The timing was impeccable. The grandiose plans were exhibited at the Royal Academy in March 1904 when imperial fervour was at an intense pitch two years after the end of the Boer War and of the coronation of Edward VII, a monarch who strongly encouraged splendour and display, and delighted in imperial ceremonial.
The great shrine was not universally applauded by arbiters of design. The Builder magazine said sniffily that there was “ a little too much of ‘ megalomania’ about it”, exhibited most clearly in its height towering above the Houses of Parliament.
Seddon and Lamb readily accepted that their design’s “grandeur of scale” would involve “costly execution”. The price was estimated at £800,000 (over a billion today). Yet with total government spending in 1900 standing at £144 million, the Empire shrine was clearly affordable.
What proved fatal to its prospects was a lack of enthusiasm among politicians. Tories had associated themselves closely with the cause of Empire since Disraeli’s day, and, in the decade that saw the launch of Joe Chamberlain’s campaign for tariff reform, designed to draw all parts of the Empire more closely together, strong support for the shrine might have been expected amongst the Tory leaders who were then in government.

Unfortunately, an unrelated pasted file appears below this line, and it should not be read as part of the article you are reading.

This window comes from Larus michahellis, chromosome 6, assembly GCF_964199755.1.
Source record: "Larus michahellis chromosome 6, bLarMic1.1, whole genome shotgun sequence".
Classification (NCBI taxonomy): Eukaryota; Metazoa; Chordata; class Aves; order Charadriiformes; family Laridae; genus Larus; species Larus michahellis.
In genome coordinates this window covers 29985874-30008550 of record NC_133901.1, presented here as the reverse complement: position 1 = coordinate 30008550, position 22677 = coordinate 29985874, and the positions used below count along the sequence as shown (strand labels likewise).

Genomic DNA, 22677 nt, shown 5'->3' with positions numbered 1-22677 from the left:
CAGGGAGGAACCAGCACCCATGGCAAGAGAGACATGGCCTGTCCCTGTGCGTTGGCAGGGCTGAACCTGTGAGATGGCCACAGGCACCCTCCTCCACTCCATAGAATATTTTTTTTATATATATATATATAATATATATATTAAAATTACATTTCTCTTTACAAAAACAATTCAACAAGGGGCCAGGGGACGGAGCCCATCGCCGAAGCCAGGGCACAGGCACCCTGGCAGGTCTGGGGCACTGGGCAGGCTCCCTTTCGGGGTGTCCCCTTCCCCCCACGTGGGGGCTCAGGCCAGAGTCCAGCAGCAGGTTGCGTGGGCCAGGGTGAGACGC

They remained silent. The prolonged disturbance and upheaval that building work would have caused on their doorstep must have contributed to their indifference. Really ardent imperialists could have endured that. Most of the Tory leaders did not match that description. The Empire with its cross-class appeal provided a most useful element in Tory election campaigns, but at Westminster it stirred comparatively little interest (debates on India were notoriously badly attended) unless some aspect of it came temporarily to the forefront of party political conflict, as in the case of the Boer War or tariff reform. For the most part politicians fought each other at Westminster in this period not over the Empire, but over Irish Home Rule and the constitution. They were not greatly moved by Britain’s dominion over palm and pine. The Empire shrine remained unbuilt.
Seddon and Lamb’s unrealised work was not entirely forgotten. It led others to dream of raising monuments to the glory of Empire in Westminster. After the First World War, a Committee was established with an array of distinguished members who included the Archbishop of Westminster, Elgar and Lord Leverhulme. They wanted to turn the area between Westminster Abbey and the Tate Gallery into a great imperial centre with university buildings, a vast war memorial and much else besides ranged along an imposing Empire Avenue.
But this too came to nothing after a Commons debate in 1925 when the government was asked whether opponents of the scheme were “anti-nationalist, or German or something anti-English.” Yet they won the argument. Even in the heyday of Empire, it proved impossible to arouse sufficient enthusiasm to bring the great projects proposed for Westminster into being.
ACKNOWLEDGEMENTS – For much of the information in this article, I am indebted to G. Alex Bremner, “ ‘Imperial Halls and Tower’: Westminster Abbey and the Commemoration of Empire, 1854-1904”, in Architectural History (the journal of the Society of Architectural Historians of Great Britain), Vol.47 (2004), pp 251-82 and Steven Hicks, Around 1 Millbank: A History of the Area (1998) in which the picture of the shrine is published.